A novelty in the way of carrying coal may be seen at the Harewood coal mine, at Nanaimo, British Columbia. The mines are situated at a considerable elevation above the sea-level, and the intermediate ground is covered with trees and rocks, while several deep ravines intercept the grounds. Under such circumstances, the construction of a railway would be costly and require much time, as several viaducts would be required, and the road at some places would have to make considerable curves. The proprietor of the mines therefore decided to avoid all these difficulties, on putting up a wire tramway in a direct line from the mine to the port, by means of which the ravines could be spanned without expense, and the timber on the ground could be converted into the necessary posts.
There are in all ninety-seven posts, put up to such a height that the wire spanned over them forms a softly inclining plane. The distance between them is from 150 to 250 feet. The wire rope is of the best crucible steel, specially made for the purpose, and is 6-1/2 miles in length; each post having a pair of groove-pulleys two feet in diameter, over which the wire moves. The rope is driven at the lower end by an engine of 20 horse-power, which is sufficient to drive the line when carrying 12 tons per hour.
In this campaign he employed instruments of warfare which greatly astonished the savages, and easily secured him the victory. For the attack of a village, he constructed a cavalier of wood, which 200 of the most powerful men "carried before this village to within a pike's length, and displayed three arquebusiers well protected from the arrows and stones which might be shot or launched at them." A little later, we see him exploring the river Ottawa, and advancing, in the north of the continent, to within 225 miles of Hudson's Bay. After having fortified Montreal, in 1615, he twice ascended the Ottawa, explored Lake Huron, and arrived by land at Lake Ontario, which he crossed.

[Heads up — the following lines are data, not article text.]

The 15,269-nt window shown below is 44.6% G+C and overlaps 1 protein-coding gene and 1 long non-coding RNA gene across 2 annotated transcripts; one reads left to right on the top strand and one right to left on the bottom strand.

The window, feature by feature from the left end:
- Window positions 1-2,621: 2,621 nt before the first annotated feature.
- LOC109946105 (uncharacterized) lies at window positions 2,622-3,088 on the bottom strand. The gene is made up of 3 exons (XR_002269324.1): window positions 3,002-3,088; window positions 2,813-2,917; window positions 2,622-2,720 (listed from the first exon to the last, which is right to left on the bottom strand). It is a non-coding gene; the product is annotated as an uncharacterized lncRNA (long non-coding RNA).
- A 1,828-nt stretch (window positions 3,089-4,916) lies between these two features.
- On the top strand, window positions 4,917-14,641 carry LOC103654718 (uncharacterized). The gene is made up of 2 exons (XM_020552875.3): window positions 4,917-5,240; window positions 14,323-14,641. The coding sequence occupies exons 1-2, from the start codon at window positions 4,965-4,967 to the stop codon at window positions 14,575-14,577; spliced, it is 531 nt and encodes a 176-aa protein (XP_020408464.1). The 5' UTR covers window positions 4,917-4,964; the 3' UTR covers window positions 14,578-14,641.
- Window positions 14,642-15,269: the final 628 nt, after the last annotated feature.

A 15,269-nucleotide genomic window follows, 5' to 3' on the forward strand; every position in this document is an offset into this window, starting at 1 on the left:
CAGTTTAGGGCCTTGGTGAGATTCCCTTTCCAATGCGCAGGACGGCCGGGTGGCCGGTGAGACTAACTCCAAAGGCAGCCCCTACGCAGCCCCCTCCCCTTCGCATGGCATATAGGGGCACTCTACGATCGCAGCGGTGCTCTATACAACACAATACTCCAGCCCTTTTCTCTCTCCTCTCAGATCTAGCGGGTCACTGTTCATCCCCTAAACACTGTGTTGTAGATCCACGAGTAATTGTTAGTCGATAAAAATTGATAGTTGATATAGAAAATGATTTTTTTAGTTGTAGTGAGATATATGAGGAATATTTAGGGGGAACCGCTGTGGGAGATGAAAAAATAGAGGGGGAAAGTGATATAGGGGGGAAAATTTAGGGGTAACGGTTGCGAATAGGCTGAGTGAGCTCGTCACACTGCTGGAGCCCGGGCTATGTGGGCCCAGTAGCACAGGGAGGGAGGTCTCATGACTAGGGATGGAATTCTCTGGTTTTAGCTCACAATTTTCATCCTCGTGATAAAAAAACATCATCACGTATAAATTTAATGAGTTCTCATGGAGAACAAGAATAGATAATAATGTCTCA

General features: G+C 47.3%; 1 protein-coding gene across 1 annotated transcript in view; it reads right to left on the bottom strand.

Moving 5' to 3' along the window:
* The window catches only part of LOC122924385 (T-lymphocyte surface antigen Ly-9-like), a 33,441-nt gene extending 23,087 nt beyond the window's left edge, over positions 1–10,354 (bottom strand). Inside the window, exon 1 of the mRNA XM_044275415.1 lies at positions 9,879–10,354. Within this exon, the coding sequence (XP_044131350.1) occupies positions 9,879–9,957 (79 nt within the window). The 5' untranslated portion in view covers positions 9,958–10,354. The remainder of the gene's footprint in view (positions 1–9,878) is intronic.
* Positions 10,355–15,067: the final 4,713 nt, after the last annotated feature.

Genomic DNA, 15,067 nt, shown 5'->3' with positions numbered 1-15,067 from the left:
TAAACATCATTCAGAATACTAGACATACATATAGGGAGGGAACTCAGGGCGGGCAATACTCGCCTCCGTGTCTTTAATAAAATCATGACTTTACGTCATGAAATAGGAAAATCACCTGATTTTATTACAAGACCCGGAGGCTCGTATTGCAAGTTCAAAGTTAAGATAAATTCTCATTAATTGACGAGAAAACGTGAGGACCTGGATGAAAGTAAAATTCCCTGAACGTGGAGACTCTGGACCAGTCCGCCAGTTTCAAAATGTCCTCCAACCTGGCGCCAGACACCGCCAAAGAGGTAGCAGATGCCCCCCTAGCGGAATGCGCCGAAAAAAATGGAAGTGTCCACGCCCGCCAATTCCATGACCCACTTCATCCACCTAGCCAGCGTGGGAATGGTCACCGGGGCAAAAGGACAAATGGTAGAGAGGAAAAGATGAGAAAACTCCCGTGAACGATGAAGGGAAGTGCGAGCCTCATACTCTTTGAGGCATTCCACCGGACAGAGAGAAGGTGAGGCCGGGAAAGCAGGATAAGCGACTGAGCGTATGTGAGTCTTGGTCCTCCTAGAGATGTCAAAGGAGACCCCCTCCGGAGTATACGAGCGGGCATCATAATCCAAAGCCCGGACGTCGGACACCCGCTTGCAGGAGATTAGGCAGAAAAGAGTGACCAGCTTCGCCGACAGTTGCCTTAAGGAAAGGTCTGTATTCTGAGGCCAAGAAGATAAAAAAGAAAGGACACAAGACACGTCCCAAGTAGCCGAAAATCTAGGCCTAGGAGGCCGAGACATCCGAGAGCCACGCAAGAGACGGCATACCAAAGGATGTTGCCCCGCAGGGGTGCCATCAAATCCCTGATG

Baking Bread in Murray Bay
A Road near Murray Bay
A typical family and house in Murray Bay
Canadian Summer Resort
From the manor-house the road runs along the edge of the bay, where picturesque schooners float or lie on their sides, according to the tide, and then on to the village of Malbaie, or Murray Bay.
At the end of the bay stands the Far Village church in all her kindly, simple seriousness. Her bells ring out the angelus over the waters of the bay, along the shores, and back into the uplands, proclaiming that she is ready, like a hen gathering her chickens under her wings, to receive and comfort all the faithful.